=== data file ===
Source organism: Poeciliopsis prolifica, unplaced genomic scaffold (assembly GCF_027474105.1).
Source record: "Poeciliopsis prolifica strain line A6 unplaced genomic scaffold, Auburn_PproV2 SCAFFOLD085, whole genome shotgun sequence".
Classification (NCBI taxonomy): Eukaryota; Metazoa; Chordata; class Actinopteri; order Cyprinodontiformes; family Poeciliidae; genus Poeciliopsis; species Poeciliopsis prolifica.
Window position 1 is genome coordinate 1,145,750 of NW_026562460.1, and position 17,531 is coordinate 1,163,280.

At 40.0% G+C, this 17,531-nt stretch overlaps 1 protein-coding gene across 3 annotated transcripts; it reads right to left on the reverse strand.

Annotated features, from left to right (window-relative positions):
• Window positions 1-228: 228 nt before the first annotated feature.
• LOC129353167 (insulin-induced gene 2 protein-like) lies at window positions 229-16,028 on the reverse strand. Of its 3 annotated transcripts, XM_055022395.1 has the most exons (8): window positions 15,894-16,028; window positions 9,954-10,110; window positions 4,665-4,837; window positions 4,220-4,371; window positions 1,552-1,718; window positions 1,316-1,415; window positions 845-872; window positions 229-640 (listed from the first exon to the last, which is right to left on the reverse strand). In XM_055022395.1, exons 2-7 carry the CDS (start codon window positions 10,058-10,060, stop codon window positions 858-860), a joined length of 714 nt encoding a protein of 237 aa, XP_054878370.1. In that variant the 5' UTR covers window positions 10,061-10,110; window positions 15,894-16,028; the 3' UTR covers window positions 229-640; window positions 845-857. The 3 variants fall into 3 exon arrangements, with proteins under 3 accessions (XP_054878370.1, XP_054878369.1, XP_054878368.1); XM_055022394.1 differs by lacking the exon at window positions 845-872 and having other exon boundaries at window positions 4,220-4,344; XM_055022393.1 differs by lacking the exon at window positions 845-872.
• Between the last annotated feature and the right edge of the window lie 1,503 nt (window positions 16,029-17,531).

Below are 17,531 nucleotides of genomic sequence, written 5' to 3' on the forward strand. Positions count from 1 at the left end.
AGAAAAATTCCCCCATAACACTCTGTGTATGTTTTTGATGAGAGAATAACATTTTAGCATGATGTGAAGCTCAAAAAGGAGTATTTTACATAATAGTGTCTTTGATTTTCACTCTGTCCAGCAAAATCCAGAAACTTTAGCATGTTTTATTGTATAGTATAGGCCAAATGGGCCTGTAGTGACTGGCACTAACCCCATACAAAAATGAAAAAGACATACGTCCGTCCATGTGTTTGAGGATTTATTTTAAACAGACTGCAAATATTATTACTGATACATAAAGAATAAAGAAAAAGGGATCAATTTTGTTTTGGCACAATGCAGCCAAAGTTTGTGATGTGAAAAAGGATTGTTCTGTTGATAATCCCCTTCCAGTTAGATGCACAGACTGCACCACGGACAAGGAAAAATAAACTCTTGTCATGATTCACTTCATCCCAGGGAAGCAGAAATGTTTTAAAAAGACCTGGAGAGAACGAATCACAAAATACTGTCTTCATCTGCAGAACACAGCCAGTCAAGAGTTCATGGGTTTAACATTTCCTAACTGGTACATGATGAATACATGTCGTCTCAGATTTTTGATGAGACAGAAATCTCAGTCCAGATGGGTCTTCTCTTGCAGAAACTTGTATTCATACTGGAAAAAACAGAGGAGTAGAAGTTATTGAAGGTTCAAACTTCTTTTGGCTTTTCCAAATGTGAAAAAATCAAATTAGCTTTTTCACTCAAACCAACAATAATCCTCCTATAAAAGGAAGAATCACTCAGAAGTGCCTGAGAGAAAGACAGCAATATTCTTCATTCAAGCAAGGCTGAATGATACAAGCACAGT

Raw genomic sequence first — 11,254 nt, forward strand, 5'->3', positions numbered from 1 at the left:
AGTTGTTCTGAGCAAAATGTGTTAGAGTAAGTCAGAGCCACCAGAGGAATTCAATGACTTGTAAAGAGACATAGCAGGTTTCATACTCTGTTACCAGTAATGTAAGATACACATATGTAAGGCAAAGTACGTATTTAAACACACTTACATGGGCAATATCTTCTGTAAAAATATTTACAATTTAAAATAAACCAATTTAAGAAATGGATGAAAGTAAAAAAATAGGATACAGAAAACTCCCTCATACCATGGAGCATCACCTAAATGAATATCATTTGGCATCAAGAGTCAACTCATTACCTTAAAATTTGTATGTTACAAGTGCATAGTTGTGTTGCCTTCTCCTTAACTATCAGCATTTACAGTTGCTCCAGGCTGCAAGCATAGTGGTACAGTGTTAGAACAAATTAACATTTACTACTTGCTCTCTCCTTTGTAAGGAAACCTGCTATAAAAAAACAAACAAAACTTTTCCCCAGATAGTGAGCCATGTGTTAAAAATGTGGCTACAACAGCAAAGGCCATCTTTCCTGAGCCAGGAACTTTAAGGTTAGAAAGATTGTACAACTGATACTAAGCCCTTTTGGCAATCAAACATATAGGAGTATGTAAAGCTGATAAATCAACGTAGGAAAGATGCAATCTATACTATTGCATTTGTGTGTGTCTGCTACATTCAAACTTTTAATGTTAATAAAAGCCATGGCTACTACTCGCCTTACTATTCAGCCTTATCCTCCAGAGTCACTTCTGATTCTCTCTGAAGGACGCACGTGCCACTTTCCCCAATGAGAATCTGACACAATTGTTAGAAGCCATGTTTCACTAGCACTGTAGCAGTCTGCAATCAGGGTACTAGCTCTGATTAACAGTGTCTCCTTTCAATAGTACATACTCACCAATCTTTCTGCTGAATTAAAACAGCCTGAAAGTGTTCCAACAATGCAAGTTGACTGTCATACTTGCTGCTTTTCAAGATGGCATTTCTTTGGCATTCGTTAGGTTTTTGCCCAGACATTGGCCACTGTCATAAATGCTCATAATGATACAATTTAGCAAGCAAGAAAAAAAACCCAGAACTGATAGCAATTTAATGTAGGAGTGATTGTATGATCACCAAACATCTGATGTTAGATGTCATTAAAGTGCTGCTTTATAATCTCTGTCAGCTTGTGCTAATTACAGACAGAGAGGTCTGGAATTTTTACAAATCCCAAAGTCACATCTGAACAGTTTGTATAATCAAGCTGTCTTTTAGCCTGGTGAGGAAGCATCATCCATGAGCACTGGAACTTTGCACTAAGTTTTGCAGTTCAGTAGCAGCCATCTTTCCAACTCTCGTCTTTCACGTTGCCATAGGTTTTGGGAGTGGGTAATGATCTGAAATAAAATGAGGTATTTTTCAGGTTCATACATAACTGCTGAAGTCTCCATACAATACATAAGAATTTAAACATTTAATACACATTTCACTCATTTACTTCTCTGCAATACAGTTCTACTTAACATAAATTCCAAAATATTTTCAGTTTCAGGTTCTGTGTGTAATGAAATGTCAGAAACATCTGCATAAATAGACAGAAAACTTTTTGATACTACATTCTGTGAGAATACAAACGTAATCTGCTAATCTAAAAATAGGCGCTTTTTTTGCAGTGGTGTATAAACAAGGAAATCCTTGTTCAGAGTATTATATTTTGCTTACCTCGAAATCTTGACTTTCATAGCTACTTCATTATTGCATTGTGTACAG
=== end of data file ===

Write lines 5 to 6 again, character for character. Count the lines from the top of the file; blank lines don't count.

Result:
At 40.0% G+C, this 17,531-nt stretch overlaps 1 protein-coding gene across 3 annotated transcripts; it reads right to left on the reverse strand.

Annotated features, from left to right (window-relative positions):